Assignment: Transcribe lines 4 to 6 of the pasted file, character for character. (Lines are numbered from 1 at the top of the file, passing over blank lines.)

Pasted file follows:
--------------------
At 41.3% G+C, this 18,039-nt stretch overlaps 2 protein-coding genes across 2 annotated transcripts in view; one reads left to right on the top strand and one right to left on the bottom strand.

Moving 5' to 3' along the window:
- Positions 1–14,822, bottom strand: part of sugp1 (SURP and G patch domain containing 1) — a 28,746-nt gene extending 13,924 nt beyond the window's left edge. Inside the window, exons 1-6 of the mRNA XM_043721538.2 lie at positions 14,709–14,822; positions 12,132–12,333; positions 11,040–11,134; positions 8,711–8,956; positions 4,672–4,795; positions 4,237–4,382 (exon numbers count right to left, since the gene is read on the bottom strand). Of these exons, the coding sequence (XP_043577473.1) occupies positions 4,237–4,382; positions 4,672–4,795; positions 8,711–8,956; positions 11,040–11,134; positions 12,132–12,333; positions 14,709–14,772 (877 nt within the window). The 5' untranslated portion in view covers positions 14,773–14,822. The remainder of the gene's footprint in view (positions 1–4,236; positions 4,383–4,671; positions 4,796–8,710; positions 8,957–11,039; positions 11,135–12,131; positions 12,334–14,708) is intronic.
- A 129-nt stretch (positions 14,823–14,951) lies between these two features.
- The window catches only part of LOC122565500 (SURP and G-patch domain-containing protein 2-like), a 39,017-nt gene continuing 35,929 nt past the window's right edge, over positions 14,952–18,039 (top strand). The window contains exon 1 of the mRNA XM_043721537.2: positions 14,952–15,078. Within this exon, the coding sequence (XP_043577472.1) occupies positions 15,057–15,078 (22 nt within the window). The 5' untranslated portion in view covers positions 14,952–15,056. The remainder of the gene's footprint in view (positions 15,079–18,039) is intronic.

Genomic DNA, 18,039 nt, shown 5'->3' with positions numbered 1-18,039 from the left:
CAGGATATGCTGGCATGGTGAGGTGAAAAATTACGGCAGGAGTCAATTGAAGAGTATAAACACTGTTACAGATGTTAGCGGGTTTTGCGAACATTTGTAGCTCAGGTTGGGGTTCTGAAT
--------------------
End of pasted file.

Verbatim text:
- A 129-nt stretch (positions 14,823–14,951) lies between these two features.
- The window catches only part of LOC122565500 (SURP and G-patch domain-containing protein 2-like), a 39,017-nt gene continuing 35,929 nt past the window's right edge, over positions 14,952–18,039 (top strand). The window contains exon 1 of the mRNA XM_043721537.2: positions 14,952–15,078. Within this exon, the coding sequence (XP_043577472.1) occupies positions 15,057–15,078 (22 nt within the window). The 5' untranslated portion in view covers positions 14,952–15,056. The remainder of the gene's footprint in view (positions 15,079–18,039) is intronic.

Genomic DNA, 18,039 nt, shown 5'->3' with positions numbered 1-18,039 from the left: